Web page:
Create Local Repos
If you have downloaded, created, or rebuilt RPM packages locally (as explained in TipsAndTricks/YumAndRPM "Get set up for rebuilding packages while not being root") you may want a place to put them so they are accessible from all the machines on your local net.
Note: For a single package or a stand-alone end-user system, don't go through all the overhead of building a formal NFS export and package repository - just use either:
[root@server1 ~]# yum --nogpgcheck localinstall packagename.arch.rpm
or the older and simpler approach for an unsigned package:
[root@server1 ~]# rpm -Uvh packagename.arch.rpm
One benefit of the rpm based approach, is that a developer can incrementally solve dependencies, and rpm will suggest what the next needed package must provide, and one can build up a 'just enough' solution:
[root@server1 ~]# rpm -Uvh package1.arch.rpm package2.arch.rpm ...
Use of a yum repo adds additional benefits, as yum can resolve dependencies and automatically satisfy them from available repositories.
The following procedure will explain how to set up an NFS share containing a repository of locally built/rebuilt/downloaded packages and access them in a uniform manner from other systems of the same distro version. One can follow a similar procedure to enable local mirrors of os, updates, etc. avoiding downloading from external mirror servers, and controlling availability of updates to local machines until they have been tested.
- The example will cover i386 for CentOS4. A similar approach can be followed for other architectures and versions. One can also use other means of providing access to the repo, such as a HTTPd and/or an FTP server. Convention on command-line sections: # means run as root, $ means run as a user - builduser in the example.
- First create directory structure on the server, say server1:
[root@server1 ~]# mkdir -p /share/CentOS/4/local/i386/RPMS
- If createrepo is not already installed, as it will not be by default, install it.
[root@server1 ~]# yum install createrepo
- Build a spiffy new set of packages from foo-126.96.36.199-1.el4.src.rpm (or alternately get packages from another trusted source).
[builduser@server1 ~]$ rpmbuild --rebuild /path/to/srpm/foo-188.8.131.52-1.el4.src.rpmThis creates (for example)
/home/builduser/rpmbuild/RPMS/foo-184.108.40.206-1.el4.i386.rpm /home/builduser/rpmbuild/RPMS/foo-devel-220.127.116.11-1.el4.i386.rpm /home/builduser/rpmbuild/RPMS/foo-docs-18.104.22.168-1.el4.i386.rpm
- Move the files to the repo and create metadata:
[root@server1 ~]# mv /home/builduser/rpmbuild/RPMS/foo* /share/CentOS/4/local/i386/RPMS [root@server1 ~]# chown -R root.root /share/CentOS/4/local [root@server1 ~]# createrepo /share/CentOS/4/local/i386 [root@server1 ~]# chmod -R o-w+r /share/CentOS/4/local
- Note: Steps 3 and 4 are repeated as new packages are added to the repo.
- Create /etc/yum.repos.d/local.repo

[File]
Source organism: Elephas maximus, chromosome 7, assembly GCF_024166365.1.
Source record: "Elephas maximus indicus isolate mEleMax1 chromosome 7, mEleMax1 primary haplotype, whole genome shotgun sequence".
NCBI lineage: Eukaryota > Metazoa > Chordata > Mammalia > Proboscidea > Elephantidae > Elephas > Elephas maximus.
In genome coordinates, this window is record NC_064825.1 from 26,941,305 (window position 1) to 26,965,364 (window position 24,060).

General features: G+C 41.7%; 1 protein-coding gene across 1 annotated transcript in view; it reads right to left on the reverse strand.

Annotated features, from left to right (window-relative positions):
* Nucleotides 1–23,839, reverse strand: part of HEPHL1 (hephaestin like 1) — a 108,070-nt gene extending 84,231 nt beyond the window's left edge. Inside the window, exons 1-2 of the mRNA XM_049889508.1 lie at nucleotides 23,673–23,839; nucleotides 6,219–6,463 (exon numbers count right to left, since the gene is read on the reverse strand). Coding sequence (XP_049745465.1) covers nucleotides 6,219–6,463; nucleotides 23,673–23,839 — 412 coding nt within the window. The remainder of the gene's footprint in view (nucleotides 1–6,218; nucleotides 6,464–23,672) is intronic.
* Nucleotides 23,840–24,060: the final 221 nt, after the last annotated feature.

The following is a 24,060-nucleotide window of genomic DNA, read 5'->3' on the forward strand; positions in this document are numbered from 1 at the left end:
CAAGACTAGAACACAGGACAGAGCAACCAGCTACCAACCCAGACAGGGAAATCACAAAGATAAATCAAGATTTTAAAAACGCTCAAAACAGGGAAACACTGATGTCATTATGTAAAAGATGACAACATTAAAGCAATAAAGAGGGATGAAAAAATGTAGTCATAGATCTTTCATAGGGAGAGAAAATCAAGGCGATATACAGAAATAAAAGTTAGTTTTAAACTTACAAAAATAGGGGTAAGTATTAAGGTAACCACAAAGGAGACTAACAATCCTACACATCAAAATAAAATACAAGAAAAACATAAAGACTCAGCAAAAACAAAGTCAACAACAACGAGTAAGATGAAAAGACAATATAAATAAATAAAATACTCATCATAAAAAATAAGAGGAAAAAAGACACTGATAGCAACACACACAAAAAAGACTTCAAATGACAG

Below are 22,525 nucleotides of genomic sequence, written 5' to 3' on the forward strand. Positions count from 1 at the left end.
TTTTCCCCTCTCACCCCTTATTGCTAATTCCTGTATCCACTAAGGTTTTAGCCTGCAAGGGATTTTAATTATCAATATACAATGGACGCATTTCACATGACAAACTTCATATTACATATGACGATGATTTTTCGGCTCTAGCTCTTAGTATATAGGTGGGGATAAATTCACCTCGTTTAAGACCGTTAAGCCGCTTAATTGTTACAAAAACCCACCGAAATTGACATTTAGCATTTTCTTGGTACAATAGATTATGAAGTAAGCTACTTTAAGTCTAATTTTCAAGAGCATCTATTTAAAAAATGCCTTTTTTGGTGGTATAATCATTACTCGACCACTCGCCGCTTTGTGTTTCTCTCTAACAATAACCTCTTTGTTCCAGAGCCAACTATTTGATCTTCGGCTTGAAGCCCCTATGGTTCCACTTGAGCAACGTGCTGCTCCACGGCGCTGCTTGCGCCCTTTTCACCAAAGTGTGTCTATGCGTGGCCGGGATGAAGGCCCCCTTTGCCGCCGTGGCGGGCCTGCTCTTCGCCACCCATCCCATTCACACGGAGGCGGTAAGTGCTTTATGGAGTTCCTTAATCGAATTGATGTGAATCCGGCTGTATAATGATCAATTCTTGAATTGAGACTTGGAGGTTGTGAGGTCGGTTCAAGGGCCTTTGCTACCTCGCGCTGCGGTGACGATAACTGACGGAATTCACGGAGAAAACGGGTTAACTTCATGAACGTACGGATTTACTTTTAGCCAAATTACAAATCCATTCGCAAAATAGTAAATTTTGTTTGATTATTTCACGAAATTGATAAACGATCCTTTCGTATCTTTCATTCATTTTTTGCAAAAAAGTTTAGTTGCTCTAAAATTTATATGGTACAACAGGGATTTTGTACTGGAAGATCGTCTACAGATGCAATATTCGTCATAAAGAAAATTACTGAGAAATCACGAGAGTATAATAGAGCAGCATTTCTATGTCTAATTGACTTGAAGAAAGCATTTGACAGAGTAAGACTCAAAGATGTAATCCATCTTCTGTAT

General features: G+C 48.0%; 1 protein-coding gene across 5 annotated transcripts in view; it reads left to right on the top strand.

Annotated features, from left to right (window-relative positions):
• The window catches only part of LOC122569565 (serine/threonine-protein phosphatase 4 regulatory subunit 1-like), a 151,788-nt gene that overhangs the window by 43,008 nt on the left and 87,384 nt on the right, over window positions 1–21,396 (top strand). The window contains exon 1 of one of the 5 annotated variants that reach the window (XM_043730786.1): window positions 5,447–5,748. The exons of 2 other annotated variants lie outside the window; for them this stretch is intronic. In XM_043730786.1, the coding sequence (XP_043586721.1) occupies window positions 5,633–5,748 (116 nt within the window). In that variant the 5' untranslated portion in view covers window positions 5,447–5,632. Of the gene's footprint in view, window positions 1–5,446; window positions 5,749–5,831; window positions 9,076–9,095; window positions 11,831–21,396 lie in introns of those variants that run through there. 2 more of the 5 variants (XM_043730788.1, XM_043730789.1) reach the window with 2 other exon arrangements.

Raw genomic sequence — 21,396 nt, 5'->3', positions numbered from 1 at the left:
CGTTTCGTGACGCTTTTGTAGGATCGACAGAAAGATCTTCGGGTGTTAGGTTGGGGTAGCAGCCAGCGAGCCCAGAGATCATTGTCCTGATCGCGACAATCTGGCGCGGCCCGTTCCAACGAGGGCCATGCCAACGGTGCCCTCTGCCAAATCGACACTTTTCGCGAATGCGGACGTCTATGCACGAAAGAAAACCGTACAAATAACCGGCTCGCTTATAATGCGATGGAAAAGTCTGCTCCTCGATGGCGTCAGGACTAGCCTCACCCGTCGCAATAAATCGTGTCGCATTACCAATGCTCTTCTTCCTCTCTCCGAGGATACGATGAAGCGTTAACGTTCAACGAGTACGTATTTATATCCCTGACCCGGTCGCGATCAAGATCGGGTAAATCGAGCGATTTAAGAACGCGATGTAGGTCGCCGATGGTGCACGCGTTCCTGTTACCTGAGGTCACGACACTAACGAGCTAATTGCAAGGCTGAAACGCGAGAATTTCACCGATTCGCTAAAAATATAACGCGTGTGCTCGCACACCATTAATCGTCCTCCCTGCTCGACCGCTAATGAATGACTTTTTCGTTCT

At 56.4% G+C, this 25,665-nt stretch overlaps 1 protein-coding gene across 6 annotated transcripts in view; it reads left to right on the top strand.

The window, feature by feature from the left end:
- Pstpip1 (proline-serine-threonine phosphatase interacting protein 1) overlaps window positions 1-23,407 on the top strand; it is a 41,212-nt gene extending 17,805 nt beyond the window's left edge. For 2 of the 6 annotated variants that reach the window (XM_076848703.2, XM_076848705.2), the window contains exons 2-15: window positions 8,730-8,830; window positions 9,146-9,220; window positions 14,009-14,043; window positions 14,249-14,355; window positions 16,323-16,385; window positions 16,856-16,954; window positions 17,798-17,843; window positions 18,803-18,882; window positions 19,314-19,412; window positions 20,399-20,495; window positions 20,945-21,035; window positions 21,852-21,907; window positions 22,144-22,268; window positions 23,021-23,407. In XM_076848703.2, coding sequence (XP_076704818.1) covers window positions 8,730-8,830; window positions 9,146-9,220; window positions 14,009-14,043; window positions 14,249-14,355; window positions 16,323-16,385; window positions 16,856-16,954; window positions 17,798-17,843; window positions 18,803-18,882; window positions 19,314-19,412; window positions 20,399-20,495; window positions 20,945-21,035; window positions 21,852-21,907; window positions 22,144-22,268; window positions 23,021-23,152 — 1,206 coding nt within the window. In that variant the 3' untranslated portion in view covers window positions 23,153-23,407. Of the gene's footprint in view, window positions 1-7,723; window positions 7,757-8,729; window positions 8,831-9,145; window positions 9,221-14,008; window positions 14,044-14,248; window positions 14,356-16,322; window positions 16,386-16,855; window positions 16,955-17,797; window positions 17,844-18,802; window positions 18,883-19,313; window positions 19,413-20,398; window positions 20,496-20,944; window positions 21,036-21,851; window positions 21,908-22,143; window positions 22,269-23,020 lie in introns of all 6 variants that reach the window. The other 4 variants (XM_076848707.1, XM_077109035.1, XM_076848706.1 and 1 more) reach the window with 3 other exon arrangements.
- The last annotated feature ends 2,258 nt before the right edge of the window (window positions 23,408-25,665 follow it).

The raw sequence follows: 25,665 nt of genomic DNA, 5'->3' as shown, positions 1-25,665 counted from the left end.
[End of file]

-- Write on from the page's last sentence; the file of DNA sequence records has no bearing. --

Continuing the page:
Warning: The example assumes yum-plugin-protectbase plugin (see PackageManagement/Yum/ProtectBase) is installed, and that you want your repo to be enabled by default, protected, and allowed to replace core packages. It also assumes your packages are not GPG-signed. Another, arguably superior, alternative is to use PackageManagement/Yum/Priorities.
[local] name=CentOS-$releasever - local packages for $basearch baseurl=file:///share/CentOS/$releasever/local/$basearch enabled=1 gpgcheck=0 protect=1
- For HTTP or FTP repos the baseurl line must be changed accordingly.
- Install packages on the server to test the repo. Can be removed later if not required on server.
[root@server1 ~]# yum install foo foo-devel foo-docs
- Export the directory via NFS - if not already on a shared directory. (May also need to install and start NFS, and/or reboot if you have not been using it. The procedure for that is left as an exercise for the student.) Change the IP address to suit your local network. Use "rw" and address 'root_squash' issues, rather than "ro" if you want the share to be writable from suitably privileged machines.
[root@server1 ~]# echo "/share 192.168.1.0/24(ro,async)' >>/etc/exports [root@server1 ~]# exportfs -r
- Log on to a client machine (e.g. client1) as root and set up the NFS mount and yum configuration.
The autofs package may be required (yum install autofs) for the example to work as shown. An alternative would be to create /share and NFS mount /share in /etc/fstab. The example assumes you have ssh/scp working for root. You will need either a working DNS with local host names, or /etc/hosts set up with IP addresses and hostnames.
[root@client1 ~]# scp server1:/etc/yum.repos.d/local.repo /etc/yum.repos.d/ [root@client1 ~]# ln -s /net/server1/share /share
- Test the setup - should be able to see the repo.
[root@client1 ~]# ls /share/CentOS/4/local
- Install packages on client.
[root@client1 ~]# yum install foo foo-devel foo-docs
Repeat the last three steps for additional clients as required.
This page created and maintained by PhilSchaffner. Other Wiki contributors are invited to make corrections, additions, or modifications.